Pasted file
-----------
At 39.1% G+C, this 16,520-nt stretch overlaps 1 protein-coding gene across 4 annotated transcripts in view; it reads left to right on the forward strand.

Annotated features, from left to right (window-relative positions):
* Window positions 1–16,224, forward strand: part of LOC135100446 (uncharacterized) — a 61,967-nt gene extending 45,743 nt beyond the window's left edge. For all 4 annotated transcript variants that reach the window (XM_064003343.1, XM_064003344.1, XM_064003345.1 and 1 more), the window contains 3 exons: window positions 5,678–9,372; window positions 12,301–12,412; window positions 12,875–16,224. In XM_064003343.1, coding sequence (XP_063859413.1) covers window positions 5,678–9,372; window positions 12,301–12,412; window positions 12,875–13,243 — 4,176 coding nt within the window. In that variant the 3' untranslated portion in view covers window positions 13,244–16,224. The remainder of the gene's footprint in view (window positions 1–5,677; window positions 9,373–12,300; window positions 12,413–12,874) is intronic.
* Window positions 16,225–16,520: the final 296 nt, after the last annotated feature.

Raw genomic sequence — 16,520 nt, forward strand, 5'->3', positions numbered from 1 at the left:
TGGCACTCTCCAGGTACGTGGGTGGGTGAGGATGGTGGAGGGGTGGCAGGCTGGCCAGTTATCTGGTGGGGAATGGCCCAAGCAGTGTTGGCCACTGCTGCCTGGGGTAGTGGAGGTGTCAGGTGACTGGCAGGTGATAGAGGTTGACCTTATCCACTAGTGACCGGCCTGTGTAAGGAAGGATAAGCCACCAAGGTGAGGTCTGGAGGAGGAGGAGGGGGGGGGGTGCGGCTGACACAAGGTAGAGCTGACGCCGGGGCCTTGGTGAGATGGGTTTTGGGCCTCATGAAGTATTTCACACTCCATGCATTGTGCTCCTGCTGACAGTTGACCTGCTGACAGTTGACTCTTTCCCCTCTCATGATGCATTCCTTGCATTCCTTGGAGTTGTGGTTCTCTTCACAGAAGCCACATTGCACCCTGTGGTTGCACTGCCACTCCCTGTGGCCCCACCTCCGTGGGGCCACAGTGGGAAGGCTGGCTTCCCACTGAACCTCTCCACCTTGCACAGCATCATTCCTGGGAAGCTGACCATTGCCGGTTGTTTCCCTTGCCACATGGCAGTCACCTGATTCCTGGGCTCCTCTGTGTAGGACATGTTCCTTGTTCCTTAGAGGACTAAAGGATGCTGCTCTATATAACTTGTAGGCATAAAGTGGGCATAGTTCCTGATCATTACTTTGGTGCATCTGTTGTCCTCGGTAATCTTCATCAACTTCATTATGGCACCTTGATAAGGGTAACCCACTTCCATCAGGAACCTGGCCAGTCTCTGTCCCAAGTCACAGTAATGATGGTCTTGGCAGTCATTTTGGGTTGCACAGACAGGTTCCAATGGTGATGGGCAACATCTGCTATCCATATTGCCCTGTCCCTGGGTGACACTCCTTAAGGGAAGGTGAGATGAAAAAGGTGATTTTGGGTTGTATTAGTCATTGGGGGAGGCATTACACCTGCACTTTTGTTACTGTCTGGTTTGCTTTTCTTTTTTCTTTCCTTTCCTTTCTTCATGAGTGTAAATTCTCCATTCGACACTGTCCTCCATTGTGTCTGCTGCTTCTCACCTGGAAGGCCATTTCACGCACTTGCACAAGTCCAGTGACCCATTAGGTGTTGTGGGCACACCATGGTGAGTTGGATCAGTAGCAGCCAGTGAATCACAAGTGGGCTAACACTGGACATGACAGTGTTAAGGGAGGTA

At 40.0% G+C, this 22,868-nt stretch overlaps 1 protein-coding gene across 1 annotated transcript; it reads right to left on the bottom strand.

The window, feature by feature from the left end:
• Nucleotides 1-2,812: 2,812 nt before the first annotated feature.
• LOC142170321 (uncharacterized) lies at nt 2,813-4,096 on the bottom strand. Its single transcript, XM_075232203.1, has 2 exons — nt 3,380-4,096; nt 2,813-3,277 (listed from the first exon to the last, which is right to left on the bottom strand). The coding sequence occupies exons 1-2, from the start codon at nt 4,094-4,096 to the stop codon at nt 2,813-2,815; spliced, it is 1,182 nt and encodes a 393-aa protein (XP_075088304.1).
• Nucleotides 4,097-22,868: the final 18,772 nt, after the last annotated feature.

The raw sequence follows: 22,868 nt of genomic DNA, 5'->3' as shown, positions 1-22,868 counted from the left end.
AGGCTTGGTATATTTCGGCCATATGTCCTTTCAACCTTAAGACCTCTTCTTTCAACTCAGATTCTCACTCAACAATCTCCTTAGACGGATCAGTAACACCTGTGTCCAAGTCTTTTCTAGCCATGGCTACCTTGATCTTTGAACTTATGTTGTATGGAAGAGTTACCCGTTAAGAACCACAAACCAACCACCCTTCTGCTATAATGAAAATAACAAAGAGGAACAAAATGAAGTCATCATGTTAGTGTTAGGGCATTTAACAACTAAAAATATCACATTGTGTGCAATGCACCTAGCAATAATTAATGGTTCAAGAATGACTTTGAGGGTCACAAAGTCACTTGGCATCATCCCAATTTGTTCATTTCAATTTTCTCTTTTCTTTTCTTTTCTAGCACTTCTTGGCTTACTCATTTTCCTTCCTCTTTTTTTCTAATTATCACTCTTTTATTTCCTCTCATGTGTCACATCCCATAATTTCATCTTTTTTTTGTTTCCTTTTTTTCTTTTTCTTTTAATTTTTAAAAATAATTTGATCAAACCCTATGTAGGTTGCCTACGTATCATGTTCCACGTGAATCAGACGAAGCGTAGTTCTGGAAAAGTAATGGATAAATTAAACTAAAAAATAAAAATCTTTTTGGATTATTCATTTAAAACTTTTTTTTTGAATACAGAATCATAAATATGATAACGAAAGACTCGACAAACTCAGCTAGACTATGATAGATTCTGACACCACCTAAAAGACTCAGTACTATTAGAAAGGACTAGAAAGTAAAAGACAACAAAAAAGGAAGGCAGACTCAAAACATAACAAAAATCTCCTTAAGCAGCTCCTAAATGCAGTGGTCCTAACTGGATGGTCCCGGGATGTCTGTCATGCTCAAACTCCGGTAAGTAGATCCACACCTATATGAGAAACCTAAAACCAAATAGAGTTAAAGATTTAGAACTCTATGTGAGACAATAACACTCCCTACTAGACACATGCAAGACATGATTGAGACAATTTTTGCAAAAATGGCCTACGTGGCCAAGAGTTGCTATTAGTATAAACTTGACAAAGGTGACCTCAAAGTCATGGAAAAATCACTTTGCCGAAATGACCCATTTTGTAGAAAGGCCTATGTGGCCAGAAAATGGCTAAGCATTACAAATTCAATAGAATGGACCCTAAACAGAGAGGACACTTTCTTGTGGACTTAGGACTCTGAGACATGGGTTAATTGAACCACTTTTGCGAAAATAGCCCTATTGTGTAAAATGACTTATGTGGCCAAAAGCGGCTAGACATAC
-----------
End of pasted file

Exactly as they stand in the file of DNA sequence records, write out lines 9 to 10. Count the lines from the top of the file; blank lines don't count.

• Nucleotides 1-2,812: 2,812 nt before the first annotated feature.
• LOC142170321 (uncharacterized) lies at nt 2,813-4,096 on the bottom strand. Its single transcript, XM_075232203.1, has 2 exons — nt 3,380-4,096; nt 2,813-3,277 (listed from the first exon to the last, which is right to left on the bottom strand). The coding sequence occupies exons 1-2, from the start codon at nt 4,094-4,096 to the stop codon at nt 2,813-2,815; spliced, it is 1,182 nt and encodes a 393-aa protein (XP_075088304.1).